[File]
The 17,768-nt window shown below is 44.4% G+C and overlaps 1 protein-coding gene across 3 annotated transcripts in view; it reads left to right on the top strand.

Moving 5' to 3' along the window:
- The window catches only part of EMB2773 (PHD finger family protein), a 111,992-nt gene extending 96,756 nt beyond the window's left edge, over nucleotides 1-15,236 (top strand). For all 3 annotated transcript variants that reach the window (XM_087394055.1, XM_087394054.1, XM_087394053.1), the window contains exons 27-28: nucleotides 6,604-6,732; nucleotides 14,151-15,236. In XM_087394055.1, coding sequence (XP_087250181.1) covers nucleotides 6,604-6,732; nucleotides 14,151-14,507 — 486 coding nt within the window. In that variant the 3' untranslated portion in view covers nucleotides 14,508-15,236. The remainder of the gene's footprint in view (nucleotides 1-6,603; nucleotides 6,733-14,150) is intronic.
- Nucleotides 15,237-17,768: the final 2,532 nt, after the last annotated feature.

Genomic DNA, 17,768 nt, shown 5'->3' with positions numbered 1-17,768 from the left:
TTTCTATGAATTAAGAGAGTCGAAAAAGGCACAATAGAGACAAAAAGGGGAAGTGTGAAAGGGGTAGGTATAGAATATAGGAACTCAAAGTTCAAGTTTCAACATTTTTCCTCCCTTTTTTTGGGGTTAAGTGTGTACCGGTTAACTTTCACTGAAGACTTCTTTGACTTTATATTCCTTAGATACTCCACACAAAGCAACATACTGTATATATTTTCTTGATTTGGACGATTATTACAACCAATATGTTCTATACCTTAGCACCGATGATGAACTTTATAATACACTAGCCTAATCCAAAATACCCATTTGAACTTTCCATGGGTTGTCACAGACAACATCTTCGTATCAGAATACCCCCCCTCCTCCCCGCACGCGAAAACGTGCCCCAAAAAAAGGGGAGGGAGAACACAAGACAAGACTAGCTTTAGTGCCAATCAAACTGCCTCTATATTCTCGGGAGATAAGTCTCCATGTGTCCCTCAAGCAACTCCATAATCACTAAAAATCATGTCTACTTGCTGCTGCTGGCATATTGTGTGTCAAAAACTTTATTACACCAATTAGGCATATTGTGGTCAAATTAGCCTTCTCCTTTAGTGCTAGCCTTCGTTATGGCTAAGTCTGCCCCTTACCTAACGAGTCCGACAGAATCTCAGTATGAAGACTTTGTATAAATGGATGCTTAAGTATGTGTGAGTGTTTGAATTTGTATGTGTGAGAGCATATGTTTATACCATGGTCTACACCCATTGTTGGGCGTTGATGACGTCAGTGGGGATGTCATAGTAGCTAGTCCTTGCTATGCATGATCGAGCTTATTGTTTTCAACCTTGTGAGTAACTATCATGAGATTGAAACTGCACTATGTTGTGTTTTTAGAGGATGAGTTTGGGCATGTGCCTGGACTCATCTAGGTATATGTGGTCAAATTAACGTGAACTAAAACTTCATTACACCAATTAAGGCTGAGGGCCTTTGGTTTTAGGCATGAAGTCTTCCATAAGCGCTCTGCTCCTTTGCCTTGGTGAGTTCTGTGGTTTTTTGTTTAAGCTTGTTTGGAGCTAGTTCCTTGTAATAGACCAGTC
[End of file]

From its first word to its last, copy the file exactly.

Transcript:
The 17,768-nt window shown below is 44.4% G+C and overlaps 1 protein-coding gene across 3 annotated transcripts in view; it reads left to right on the top strand.

Moving 5' to 3' along the window:
- The window catches only part of EMB2773 (PHD finger family protein), a 111,992-nt gene extending 96,756 nt beyond the window's left edge, over nucleotides 1-15,236 (top strand). For all 3 annotated transcript variants that reach the window (XM_087394055.1, XM_087394054.1, XM_087394053.1), the window contains exons 27-28: nucleotides 6,604-6,732; nucleotides 14,151-15,236. In XM_087394055.1, coding sequence (XP_087250181.1) covers nucleotides 6,604-6,732; nucleotides 14,151-14,507 — 486 coding nt within the window. In that variant the 3' untranslated portion in view covers nucleotides 14,508-15,236. The remainder of the gene's footprint in view (nucleotides 1-6,603; nucleotides 6,733-14,150) is intronic.
- Nucleotides 15,237-17,768: the final 2,532 nt, after the last annotated feature.

Genomic DNA, 17,768 nt, shown 5'->3' with positions numbered 1-17,768 from the left:
TTTCTATGAATTAAGAGAGTCGAAAAAGGCACAATAGAGACAAAAAGGGGAAGTGTGAAAGGGGTAGGTATAGAATATAGGAACTCAAAGTTCAAGTTTCAACATTTTTCCTCCCTTTTTTTGGGGTTAAGTGTGTACCGGTTAACTTTCACTGAAGACTTCTTTGACTTTATATTCCTTAGATACTCCACACAAAGCAACATACTGTATATATTTTCTTGATTTGGACGATTATTACAACCAATATGTTCTATACCTTAGCACCGATGATGAACTTTATAATACACTAGCCTAATCCAAAATACCCATTTGAACTTTCCATGGGTTGTCACAGACAACATCTTCGTATCAGAATACCCCCCCTCCTCCCCGCACGCGAAAACGTGCCCCAAAAAAAGGGGAGGGAGAACACAAGACAAGACTAGCTTTAGTGCCAATCAAACTGCCTCTATATTCTCGGGAGATAAGTCTCCATGTGTCCCTCAAGCAACTCCATAATCACTAAAAATCATGTCTACTTGCTGCTGCTGGCATATTGTGTGTCAAAAACTTTATTACACCAATTAGGCATATTGTGGTCAAATTAGCCTTCTCCTTTAGTGCTAGCCTTCGTTATGGCTAAGTCTGCCCCTTACCTAACGAGTCCGACAGAATCTCAGTATGAAGACTTTGTATAAATGGATGCTTAAGTATGTGTGAGTGTTTGAATTTGTATGTGTGAGAGCATATGTTTATACCATGGTCTACACCCATTGTTGGGCGTTGATGACGTCAGTGGGGATGTCATAGTAGCTAGTCCTTGCTATGCATGATCGAGCTTATTGTTTTCAACCTTGTGAGTAACTATCATGAGATTGAAACTGCACTATGTTGTGTTTTTAGAGGATGAGTTTGGGCATGTGCCTGGACTCATCTAGGTATATGTGGTCAAATTAACGTGAACTAAAACTTCATTACACCAATTAAGGCTGAGGGCCTTTGGTTTTAGGCATGAAGTCTTCCATAAGCGCTCTGCTCCTTTGCCTTGGTGAGTTCTGTGGTTTTTTGTTTAAGCTTGTTTGGAGCTAGTTCCTTGTAATAGACCAGTC